Question: "What are the mainline denominations?"
Answer: People in our society often use terms which seem concrete, yet upon closer examination, are actually very unclear. In a culture such as ours which has strong Christian roots, general references to churches and denominations often become cloudy in their meaning. When people speak of “mainline denominations,” they are usually referring to the historic denominations such as Methodist, Lutheran, Presbyterian, Baptist, etc. Since each of those groupings is quite varied, and there have been a number of splits and mergers, the actual meaning of the term “mainline” gets harder and harder to determine.
One way of categorizing churches is by very broad groupings. The Barna Research Group, in some of their surveys, breaks people into four general groups: Catholics, Protestants, Born-again Christians, and Self-identified Christians. Four out of five Americans place themselves in the “self-identified” category, though only 47% of these adults attend regular weekly services. Four out of ten Americans fit in the “born again” category, and 59% of these adults regularly attend church. One out of five Americans identify themselves as Catholic, which is the largest denomination in the United States. Nearly half of Catholics (49%) regularly attend services, and 24% of Catholics fit in the “born again” category by their beliefs. Protestant adults are 52% likely to attend weekly services.
The Barna Group breaks those categories down more specifically in other surveys, creating twelve distinct denominational groups, though they don't all represent specific denominations. Those groups and their percentage of the US population are: Assemblies of God (2%), Catholic (22%), Episcopal (2%), Methodist (6%), Lutheran (5%), Mormon (1%), Pentecostal (2%), Church of Christ (2%), Adventist (1%), Presbyterian (3%), Baptist (17%), and Non-denominational Protestant (5%).
If these mainline denominational groups were broken down into more specific denominations, the list would be very large indeed. A partial listing would include: Assemblies of God, Catholic, Episcopal, Free Methodist, United Methodist, African Methodist Episcopal, Nazarene, Wesleyan, Salvation Army, Evangelical Lutheran Church in America, Free Lutheran, Lutheran Brethren, Lutheran Church-Missouri Synod, Mormon, Reorganized Church of Jesus Christ of Latter Day Saints, United Pentecostal Church, Church of God (Cleveland, TN), Church of God (Anderson, IN), Foursquare, Vineyard Churches, Church of God in Christ, Adventist, Presbyterian Church (USA), United Church of Christ, Evangelical Presbyterian Church, Disciples of Christ, Southern Baptist, General Association of Regular Baptist, American Baptist, National Baptist, etc. These listed are among the most recognizable denominations, though there are others, and any listing is bound to leave some out.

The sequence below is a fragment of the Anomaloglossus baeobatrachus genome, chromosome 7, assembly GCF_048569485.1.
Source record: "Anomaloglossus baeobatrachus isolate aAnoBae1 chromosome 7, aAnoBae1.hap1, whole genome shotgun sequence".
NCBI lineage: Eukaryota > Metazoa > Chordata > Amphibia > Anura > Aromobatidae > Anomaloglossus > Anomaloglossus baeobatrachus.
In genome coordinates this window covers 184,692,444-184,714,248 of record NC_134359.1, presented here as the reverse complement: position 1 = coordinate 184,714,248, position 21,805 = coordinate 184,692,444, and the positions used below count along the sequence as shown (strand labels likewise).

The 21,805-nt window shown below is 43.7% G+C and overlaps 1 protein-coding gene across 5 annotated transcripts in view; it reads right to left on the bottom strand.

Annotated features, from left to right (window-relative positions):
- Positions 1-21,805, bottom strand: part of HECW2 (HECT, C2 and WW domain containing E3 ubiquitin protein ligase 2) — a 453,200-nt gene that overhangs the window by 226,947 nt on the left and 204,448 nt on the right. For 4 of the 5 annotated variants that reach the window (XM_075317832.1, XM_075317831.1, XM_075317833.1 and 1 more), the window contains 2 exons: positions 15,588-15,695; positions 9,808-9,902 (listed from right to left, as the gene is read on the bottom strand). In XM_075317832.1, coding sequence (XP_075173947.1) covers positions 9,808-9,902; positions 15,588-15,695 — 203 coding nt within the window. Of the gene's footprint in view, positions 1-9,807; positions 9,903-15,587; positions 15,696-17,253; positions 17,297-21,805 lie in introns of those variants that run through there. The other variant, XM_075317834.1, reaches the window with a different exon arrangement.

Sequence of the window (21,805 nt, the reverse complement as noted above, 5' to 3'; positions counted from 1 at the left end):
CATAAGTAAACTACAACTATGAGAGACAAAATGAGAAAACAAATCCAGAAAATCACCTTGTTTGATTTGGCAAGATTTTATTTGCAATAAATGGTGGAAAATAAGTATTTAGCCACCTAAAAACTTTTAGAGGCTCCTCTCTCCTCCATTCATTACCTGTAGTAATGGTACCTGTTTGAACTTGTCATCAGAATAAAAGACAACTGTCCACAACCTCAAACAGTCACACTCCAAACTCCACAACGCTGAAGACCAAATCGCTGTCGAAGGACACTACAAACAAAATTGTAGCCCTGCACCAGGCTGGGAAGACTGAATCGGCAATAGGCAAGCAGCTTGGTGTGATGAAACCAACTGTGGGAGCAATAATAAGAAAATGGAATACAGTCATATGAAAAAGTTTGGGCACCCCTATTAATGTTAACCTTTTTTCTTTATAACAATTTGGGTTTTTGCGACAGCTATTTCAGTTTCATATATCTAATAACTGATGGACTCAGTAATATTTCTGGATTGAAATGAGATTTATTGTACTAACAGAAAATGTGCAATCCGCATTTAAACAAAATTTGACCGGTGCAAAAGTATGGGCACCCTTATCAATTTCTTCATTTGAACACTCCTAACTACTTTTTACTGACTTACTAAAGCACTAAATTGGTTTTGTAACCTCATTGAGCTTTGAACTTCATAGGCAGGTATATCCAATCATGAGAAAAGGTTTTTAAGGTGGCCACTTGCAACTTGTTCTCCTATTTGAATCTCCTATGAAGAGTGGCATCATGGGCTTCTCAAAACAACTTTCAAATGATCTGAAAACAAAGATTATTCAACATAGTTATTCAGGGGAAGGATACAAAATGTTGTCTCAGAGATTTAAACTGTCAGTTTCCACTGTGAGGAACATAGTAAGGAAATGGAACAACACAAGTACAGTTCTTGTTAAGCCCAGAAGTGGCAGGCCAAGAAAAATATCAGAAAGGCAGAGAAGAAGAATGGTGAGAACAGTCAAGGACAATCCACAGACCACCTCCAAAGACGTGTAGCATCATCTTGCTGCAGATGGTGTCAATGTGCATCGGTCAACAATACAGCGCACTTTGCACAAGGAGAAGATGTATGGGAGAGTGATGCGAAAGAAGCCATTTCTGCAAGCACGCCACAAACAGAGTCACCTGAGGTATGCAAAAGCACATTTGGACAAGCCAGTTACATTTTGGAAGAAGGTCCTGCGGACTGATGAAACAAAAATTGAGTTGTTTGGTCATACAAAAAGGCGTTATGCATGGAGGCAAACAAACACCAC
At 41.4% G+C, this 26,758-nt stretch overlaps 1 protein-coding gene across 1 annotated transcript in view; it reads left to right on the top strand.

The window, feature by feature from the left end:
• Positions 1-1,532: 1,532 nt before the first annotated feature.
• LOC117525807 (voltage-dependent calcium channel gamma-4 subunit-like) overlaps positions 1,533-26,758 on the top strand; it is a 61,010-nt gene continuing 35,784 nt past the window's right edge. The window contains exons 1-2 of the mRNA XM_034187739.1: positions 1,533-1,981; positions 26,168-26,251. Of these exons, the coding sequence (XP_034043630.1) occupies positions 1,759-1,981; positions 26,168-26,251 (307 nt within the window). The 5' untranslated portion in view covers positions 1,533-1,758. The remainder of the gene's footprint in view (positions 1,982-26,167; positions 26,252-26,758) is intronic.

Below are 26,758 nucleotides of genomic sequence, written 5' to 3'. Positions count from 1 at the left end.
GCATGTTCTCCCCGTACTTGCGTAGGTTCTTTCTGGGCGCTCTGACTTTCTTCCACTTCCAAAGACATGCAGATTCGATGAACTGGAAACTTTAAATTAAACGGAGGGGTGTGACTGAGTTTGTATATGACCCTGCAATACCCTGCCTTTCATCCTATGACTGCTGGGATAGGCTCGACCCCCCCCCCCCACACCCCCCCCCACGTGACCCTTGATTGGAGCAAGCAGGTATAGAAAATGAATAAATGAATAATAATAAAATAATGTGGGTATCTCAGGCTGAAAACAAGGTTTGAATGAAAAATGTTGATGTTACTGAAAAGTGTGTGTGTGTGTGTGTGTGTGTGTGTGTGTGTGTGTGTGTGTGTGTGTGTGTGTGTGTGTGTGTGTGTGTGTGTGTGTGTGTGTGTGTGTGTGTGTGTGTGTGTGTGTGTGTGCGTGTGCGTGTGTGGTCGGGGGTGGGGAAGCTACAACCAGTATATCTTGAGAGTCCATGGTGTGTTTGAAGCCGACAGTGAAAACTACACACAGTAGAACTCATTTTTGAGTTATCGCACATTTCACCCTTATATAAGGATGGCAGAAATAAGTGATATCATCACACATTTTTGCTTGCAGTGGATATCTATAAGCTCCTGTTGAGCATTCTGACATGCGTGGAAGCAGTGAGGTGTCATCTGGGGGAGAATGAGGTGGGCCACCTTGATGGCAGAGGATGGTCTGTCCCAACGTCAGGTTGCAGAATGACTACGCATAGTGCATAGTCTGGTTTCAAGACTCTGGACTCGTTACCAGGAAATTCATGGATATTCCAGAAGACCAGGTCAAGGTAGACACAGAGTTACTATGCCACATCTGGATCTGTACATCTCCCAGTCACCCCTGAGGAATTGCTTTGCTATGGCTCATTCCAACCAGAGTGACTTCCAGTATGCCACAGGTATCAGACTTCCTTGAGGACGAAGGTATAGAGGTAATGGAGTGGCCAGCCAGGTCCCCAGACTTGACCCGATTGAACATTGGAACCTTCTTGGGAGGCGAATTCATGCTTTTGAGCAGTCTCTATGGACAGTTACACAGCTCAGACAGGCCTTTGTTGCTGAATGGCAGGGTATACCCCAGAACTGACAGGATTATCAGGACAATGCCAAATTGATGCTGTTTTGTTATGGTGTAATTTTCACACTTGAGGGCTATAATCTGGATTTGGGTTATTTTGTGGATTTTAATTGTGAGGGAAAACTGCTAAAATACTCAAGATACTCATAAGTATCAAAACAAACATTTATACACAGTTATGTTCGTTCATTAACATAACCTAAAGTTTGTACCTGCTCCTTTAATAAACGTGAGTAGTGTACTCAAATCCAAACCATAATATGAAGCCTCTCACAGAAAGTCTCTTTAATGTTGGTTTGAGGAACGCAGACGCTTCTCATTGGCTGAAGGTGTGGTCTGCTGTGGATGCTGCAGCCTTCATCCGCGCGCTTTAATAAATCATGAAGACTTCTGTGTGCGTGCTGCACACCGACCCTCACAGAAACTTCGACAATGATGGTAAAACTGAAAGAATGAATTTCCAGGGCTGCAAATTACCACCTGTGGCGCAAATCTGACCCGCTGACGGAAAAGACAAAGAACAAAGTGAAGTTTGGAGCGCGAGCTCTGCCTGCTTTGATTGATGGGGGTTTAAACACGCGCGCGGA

Not included in this list is the variety of independent or non-denominational church fellowships, as they exclude themselves from any denominational categories. Even some of those listed are not truly denominations, but associations or fellowships of autonomous churches, like the Southern Baptist Convention. Typically a denomination exercises authority or control over the local churches regarding doctrine and practice, and often owns the property where the local church meets. In contrast, associations and fellowships tend to give support without exercising control over the local ministries.
Why are there denominations? Even though God only gave one Bible with one gospel, people do have different ideas of how to understand and apply it. When churches identify with one another on common ground, they band together. When they disagree on points of doctrine or practice, they tend to separate. This disagreement is not because of ambiguity in Scripture, but often it is because of sinfulness or ignorance in people. James 4:1 asks, “What causes quarrels and what causes fights among you? Is it not this, that your passions are at war within you?” Paul wrote in 1 Corinthians 1:10, “I appeal to you, brothers, by the name of our Lord Jesus Christ, that all of you agree and that there be no divisions among you, but that you be united in the same mind and the same judgment.” Again in 1 Corinthians 3:4, Paul wrote “for when one says, 'I follow Paul,' and another, 'I follow Apollos,' are you not being merely human?” Jesus' own desire was that believers would “be one, even as we are one” (John 17:11). As Jesus prayed for this unity among His followers, He was very clear that the basis of that unity would be “the words that you gave me” (v. 8) which is the truth which purifies us (v. 17). Sadly, many Christians primarily identify themselves not as Christ followers, but by their denomination. While association with like-minded people is important, we need to be careful to keep our priorities right, and ensure that our devotion to Scripture is higher than our devotion to denomination.
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